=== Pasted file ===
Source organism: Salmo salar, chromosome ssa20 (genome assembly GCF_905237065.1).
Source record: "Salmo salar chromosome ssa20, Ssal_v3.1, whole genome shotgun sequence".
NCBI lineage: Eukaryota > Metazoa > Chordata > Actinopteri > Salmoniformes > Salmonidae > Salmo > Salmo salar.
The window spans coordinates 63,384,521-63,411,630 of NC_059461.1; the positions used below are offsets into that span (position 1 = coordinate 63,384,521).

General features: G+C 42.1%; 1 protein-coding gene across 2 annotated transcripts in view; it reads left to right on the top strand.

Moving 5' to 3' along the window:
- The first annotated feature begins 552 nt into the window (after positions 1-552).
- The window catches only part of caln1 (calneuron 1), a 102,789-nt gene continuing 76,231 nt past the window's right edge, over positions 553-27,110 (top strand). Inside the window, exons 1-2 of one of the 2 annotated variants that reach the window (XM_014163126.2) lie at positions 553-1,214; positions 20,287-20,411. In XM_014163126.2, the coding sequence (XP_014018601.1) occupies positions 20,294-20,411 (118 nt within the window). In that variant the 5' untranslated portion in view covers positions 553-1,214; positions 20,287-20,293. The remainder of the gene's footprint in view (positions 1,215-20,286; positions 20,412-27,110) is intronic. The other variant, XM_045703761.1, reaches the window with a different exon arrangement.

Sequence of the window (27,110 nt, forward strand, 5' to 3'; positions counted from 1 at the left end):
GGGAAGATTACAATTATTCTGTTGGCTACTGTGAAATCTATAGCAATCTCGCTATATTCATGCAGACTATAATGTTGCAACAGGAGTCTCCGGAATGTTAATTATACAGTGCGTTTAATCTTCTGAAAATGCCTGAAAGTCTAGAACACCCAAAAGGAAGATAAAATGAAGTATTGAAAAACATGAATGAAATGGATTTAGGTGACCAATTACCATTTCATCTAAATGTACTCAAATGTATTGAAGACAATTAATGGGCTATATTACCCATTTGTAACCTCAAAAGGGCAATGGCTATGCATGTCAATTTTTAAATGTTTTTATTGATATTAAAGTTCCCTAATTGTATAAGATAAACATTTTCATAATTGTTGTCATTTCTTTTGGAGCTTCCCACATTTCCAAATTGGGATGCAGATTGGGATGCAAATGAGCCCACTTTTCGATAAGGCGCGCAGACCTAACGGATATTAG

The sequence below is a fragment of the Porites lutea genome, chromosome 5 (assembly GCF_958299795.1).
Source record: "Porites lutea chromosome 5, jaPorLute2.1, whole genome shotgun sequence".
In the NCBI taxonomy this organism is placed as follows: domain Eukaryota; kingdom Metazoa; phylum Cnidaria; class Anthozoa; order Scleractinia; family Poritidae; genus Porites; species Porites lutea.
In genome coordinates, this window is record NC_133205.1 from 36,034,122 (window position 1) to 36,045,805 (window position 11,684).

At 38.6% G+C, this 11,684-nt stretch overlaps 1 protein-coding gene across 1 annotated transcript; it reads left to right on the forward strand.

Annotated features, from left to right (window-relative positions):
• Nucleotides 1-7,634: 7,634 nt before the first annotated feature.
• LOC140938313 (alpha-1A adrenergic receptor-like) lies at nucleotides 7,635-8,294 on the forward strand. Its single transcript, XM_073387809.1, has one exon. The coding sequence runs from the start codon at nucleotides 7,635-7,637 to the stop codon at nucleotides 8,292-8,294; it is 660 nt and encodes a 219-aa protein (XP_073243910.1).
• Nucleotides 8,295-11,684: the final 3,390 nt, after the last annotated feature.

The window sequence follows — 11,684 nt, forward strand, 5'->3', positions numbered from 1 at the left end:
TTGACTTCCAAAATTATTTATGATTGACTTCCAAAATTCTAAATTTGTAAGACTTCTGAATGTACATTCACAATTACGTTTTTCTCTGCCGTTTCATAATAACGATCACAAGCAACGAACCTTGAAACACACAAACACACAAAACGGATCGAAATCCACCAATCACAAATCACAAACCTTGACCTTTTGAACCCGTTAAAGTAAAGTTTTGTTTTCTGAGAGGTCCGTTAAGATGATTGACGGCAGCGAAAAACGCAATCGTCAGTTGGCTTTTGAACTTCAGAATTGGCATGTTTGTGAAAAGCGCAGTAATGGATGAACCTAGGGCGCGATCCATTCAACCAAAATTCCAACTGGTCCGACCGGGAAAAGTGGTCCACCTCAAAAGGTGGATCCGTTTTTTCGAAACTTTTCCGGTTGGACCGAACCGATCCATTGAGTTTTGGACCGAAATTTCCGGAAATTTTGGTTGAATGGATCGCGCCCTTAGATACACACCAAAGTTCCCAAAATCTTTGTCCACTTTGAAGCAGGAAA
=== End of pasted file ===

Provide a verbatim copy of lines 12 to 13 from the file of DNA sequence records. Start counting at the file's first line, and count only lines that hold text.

Source record: "Porites lutea chromosome 5, jaPorLute2.1, whole genome shotgun sequence".
In the NCBI taxonomy this organism is placed as follows: domain Eukaryota; kingdom Metazoa; phylum Cnidaria; class Anthozoa; order Scleractinia; family Poritidae; genus Porites; species Porites lutea.